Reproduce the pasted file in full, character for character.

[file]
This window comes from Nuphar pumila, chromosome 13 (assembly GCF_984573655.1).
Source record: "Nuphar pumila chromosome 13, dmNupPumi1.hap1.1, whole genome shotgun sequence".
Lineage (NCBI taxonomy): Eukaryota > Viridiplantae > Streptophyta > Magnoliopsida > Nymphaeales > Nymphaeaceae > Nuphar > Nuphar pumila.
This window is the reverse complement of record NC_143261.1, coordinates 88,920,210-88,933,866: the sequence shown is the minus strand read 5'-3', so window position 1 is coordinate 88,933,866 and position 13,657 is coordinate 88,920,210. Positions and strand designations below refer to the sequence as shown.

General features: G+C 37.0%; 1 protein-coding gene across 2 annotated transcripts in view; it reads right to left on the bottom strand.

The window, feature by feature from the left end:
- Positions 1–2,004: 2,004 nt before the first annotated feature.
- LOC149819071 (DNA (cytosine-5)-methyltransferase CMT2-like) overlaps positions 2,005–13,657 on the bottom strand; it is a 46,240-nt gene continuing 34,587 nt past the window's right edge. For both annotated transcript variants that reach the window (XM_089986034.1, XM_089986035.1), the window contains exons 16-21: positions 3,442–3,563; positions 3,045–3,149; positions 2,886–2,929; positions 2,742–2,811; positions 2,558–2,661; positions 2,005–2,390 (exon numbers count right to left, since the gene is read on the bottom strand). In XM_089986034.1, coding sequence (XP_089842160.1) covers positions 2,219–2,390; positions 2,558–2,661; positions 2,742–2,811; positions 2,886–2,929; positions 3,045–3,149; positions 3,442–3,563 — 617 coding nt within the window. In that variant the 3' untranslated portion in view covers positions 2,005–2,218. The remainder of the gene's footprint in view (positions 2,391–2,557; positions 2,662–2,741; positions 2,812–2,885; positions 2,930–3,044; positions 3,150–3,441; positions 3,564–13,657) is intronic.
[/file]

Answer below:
This window comes from Nuphar pumila, chromosome 13 (assembly GCF_984573655.1).
Source record: "Nuphar pumila chromosome 13, dmNupPumi1.hap1.1, whole genome shotgun sequence".
Lineage (NCBI taxonomy): Eukaryota > Viridiplantae > Streptophyta > Magnoliopsida > Nymphaeales > Nymphaeaceae > Nuphar > Nuphar pumila.
This window is the reverse complement of record NC_143261.1, coordinates 88,920,210-88,933,866: the sequence shown is the minus strand read 5'-3', so window position 1 is coordinate 88,933,866 and position 13,657 is coordinate 88,920,210. Positions and strand designations below refer to the sequence as shown.

General features: G+C 37.0%; 1 protein-coding gene across 2 annotated transcripts in view; it reads right to left on the bottom strand.

The window, feature by feature from the left end:
- Positions 1–2,004: 2,004 nt before the first annotated feature.
- LOC149819071 (DNA (cytosine-5)-methyltransferase CMT2-like) overlaps positions 2,005–13,657 on the bottom strand; it is a 46,240-nt gene continuing 34,587 nt past the window's right edge. For both annotated transcript variants that reach the window (XM_089986034.1, XM_089986035.1), the window contains exons 16-21: positions 3,442–3,563; positions 3,045–3,149; positions 2,886–2,929; positions 2,742–2,811; positions 2,558–2,661; positions 2,005–2,390 (exon numbers count right to left, since the gene is read on the bottom strand). In XM_089986034.1, coding sequence (XP_089842160.1) covers positions 2,219–2,390; positions 2,558–2,661; positions 2,742–2,811; positions 2,886–2,929; positions 3,045–3,149; positions 3,442–3,563 — 617 coding nt within the window. In that variant the 3' untranslated portion in view covers positions 2,005–2,218. The remainder of the gene's footprint in view (positions 2,391–2,557; positions 2,662–2,741; positions 2,812–2,885; positions 2,930–3,044; positions 3,150–3,441; positions 3,564–13,657) is intronic.